posted by scatter gather at 2:32 AM on January 31, 2010


If it was my old man, I'd buy him an iPad. Macs and Windows are not built for that kind of abuse. The journaled filesystem in Mac OS X is like a seat belt, it saves your life in many accidents, but crashing the car into a wall is not the designated way of stopping it.
posted by flif at 4:11 AM on January 31, 2010 [2 favorites]


Another thing to consider is that Mac laptops go to sleep when you shut the lid, thus not requiring a shutdown. It can stay like that for at least a week without issue. He might like having something that "shuts off" by closing the lid.

Now, I know that Windows can do the same thing, but not as seemlessly and quickly both on going to sleep and waking up. My FIL uses a mini and he's now in the habit of just walking away and letting it go into sleep mode in a few minutes.
posted by qwip at 5:49 AM on January 31, 2010


Surely it would be easier to teach your dad how to shut down his PC properly than teach him how to use a Mac.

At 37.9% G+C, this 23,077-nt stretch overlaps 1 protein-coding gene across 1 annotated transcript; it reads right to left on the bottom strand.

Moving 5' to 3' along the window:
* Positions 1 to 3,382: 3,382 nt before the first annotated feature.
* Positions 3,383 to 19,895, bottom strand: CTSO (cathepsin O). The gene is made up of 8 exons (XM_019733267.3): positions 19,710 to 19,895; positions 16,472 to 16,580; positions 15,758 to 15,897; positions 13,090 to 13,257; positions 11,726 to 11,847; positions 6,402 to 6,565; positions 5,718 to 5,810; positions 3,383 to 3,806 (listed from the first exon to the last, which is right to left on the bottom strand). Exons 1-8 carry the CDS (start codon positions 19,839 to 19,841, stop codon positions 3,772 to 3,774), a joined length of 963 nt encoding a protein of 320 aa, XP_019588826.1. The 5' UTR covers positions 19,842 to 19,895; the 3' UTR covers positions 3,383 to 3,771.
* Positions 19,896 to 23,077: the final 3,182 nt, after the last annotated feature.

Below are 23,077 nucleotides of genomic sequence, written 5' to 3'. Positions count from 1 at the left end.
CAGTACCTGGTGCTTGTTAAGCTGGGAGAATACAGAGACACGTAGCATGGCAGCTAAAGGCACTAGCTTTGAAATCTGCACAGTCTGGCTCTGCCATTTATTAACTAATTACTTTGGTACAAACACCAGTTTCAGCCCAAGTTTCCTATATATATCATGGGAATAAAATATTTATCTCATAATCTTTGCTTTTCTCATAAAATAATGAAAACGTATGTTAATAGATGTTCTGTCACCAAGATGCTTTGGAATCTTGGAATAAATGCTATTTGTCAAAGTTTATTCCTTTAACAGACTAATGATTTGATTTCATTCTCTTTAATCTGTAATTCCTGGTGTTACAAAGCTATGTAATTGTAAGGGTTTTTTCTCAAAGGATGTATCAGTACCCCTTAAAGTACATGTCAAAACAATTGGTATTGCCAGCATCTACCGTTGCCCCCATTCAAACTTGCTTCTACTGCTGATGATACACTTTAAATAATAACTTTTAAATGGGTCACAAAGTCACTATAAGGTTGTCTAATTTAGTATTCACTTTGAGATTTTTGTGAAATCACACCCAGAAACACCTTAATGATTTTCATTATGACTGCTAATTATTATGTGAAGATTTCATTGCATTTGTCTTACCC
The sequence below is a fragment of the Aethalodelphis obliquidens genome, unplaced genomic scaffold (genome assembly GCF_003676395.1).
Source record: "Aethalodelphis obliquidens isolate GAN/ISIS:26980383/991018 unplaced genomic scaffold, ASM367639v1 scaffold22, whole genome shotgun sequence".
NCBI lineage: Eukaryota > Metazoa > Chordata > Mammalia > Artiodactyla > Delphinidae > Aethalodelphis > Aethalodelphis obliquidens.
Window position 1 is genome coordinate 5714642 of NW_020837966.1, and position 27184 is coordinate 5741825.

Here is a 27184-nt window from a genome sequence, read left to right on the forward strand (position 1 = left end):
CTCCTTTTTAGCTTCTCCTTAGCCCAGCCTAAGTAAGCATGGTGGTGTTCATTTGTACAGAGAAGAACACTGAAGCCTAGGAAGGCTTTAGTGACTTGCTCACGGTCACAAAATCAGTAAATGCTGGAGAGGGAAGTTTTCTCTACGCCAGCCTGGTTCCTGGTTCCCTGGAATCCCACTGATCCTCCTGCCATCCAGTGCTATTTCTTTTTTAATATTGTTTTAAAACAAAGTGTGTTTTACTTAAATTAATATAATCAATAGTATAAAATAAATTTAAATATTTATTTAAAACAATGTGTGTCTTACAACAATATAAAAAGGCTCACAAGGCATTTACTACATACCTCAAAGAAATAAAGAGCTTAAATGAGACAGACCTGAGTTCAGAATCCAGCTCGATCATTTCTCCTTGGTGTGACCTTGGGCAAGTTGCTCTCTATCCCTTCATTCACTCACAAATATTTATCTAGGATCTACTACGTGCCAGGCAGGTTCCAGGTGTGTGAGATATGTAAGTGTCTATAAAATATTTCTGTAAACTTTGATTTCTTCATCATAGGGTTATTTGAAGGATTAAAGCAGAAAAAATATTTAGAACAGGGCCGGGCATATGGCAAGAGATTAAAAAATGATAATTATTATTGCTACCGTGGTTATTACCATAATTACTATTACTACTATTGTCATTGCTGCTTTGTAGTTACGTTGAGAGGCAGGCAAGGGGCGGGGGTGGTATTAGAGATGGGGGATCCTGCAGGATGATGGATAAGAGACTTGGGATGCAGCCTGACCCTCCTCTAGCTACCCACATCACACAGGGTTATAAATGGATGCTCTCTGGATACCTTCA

This. "Hey Dad, see how your computer doesn't work anymore? You did that. Stop shutting it off with that switch."
posted by The Michael The at 6:04 AM on January 31, 2010 [1 favorite]


I'm tempted to say yes, the filesystem on the mac and the way it boots may be more tolerant to hard power failure - but... seriously. That's not the answer. I'll recognize that I've also seen hundreds more PCs than macs in my life, so it's probably a cognitive bias.

Teach the user not to shut the machine off that way. Get a UPS instead or something - these systems are not designed to be shut off the hard way - it's russian roulette.
posted by TravellingDen at 8:03 AM on January 31, 2010 [1 favorite]


If that BSOD is being caused by a bad sector from an improper shutdown, SpinRite may be able to fix it. It's easier than a full backup and restore, IMO.
posted by dalesd at 8:55 AM on January 31, 2010